Message threading and subject lines — NNTP, e-mail client and archive views
A personal habit: I tend to be very specific in subject lines, especially within topics that are broad or potentially confusing. As discussions progress: things often spin off, up and around in ways that are unpredictable.
Benefits of a focused subject line are demonstrated below.
Benefits of a focused subject line
Consider the screen shots below. For newcomers, for future readers of archives, it's particularly easy to pinpoint one message of greatest interest without
ploughing through, opening, every message in a thread.
Focused subject lines also increase relevancy in Google and other search results.
Benefits of using Nabble
All messages posted through Nabble express an invitation, with hyperlink:
- View this message in context: … (example)
— presenting the message in context, so the reader need never be lost:
- the thread is a single click away
Screen shots of a thread with thirteen messages and five subjects
A Nabble view
A MarkMail? view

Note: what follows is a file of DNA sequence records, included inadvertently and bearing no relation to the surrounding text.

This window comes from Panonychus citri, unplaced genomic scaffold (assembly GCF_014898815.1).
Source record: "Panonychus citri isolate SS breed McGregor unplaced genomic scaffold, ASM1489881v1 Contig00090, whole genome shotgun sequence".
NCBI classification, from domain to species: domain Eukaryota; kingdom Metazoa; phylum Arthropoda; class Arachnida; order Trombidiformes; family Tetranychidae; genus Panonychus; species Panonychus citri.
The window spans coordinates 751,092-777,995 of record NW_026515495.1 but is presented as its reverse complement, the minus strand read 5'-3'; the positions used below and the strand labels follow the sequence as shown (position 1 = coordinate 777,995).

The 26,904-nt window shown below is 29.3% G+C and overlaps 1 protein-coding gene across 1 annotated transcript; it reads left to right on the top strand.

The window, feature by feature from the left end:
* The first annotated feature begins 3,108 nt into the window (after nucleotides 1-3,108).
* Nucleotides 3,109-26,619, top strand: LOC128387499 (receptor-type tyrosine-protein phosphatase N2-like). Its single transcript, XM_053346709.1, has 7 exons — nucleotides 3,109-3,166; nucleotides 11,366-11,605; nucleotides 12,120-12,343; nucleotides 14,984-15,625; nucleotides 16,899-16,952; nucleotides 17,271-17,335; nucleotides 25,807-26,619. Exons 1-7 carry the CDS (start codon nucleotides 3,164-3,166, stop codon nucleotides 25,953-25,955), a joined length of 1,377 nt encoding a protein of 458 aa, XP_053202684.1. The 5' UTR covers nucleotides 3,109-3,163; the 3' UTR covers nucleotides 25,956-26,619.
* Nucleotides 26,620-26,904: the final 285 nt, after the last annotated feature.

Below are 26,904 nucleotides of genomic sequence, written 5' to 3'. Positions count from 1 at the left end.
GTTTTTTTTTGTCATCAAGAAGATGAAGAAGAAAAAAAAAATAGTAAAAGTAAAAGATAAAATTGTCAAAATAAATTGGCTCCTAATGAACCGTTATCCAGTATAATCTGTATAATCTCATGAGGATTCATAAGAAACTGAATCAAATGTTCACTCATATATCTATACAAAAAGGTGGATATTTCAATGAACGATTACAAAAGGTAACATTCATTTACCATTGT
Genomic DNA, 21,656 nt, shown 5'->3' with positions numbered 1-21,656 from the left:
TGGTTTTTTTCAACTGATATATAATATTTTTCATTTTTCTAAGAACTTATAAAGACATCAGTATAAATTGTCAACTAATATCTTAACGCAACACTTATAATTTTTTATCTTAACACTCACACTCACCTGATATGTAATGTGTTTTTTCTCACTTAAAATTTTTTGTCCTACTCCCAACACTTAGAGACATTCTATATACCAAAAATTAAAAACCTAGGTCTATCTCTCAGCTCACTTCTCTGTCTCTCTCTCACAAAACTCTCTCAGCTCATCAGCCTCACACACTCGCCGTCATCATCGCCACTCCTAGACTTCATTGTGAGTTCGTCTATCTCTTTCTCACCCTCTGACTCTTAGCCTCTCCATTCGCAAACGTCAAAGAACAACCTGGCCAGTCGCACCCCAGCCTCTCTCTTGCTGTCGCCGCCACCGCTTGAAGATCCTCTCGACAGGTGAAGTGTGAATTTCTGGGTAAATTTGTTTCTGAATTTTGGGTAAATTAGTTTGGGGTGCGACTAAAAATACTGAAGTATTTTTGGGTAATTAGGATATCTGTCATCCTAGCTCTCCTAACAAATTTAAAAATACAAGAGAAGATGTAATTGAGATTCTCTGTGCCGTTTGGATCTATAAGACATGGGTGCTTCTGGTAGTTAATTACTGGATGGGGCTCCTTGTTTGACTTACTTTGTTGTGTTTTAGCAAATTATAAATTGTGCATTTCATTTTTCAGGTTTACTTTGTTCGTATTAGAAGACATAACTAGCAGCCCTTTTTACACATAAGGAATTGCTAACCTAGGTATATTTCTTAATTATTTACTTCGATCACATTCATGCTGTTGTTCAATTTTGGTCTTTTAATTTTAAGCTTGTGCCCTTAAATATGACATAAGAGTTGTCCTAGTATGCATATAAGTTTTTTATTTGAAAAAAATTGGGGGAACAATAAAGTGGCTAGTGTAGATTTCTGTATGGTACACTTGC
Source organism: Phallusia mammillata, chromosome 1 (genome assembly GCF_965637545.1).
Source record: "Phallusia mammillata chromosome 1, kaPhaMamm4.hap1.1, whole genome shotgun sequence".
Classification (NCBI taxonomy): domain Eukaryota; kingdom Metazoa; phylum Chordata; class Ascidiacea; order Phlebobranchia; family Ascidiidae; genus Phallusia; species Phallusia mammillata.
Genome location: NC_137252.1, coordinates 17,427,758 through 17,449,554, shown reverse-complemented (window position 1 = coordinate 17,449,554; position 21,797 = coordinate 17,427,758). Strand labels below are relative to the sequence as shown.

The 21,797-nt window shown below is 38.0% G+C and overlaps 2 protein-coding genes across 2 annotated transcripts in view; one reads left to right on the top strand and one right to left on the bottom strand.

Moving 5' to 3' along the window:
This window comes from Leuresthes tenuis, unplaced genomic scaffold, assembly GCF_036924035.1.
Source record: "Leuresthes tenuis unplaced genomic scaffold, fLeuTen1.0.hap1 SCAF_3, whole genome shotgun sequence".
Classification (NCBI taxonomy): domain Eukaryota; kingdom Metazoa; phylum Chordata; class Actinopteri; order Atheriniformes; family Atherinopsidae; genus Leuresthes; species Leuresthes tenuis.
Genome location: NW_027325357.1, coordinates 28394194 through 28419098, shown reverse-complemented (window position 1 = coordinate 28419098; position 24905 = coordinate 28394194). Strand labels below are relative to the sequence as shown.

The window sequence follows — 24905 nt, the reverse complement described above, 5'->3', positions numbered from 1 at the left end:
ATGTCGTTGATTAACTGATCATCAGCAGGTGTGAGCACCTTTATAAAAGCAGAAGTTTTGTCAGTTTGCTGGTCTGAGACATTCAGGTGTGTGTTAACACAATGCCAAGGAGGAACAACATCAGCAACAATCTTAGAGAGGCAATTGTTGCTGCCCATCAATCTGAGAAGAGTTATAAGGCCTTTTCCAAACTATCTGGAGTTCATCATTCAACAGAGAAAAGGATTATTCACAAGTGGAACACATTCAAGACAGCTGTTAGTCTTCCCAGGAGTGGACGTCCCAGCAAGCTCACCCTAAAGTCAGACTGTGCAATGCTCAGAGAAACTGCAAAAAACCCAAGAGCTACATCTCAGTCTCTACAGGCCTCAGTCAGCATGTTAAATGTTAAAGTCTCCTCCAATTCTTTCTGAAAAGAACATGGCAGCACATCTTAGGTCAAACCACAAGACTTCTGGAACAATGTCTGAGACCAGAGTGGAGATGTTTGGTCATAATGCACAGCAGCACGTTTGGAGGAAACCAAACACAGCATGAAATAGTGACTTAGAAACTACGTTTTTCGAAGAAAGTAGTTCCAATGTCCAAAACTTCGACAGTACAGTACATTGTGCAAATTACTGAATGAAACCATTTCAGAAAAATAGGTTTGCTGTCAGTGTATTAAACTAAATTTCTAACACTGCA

A Gmane view
An OSAF archive view
A Mailman view
NNTP: an MT-NewsWatcher view
I prefer brief subject lines, but sometimes a long line is helpful.
The topic above begins with a very long and broad-ranging subject line (4th January), nears conclusion with something much shorter (10th January).
A change of subject line should never break a thread. The screen shots above prove a multi-message multi-subject thread unbroken in six different situations
Occasionally, mail or NNTP software will have difficulty presenting a threaded view of a thread. If you find yourself in this situation:
- contact your software developers, they should be willing to make any necessary improvement
- if you like, send me an e-mail … but allow me a few days, or weeks, I rarely respond immediately! Ahead of what I enjoy: there's always a backlog, and a Grand Canyon overflowing with junk mail. Still, subject to free time, I'm usually happy to help test and troubleshoot.
Google Mail (Gmail) Beta
Broken conversations/threads are a problem for users of the web interface to Google Mail (Gmail) Beta
- 11 Jan 2009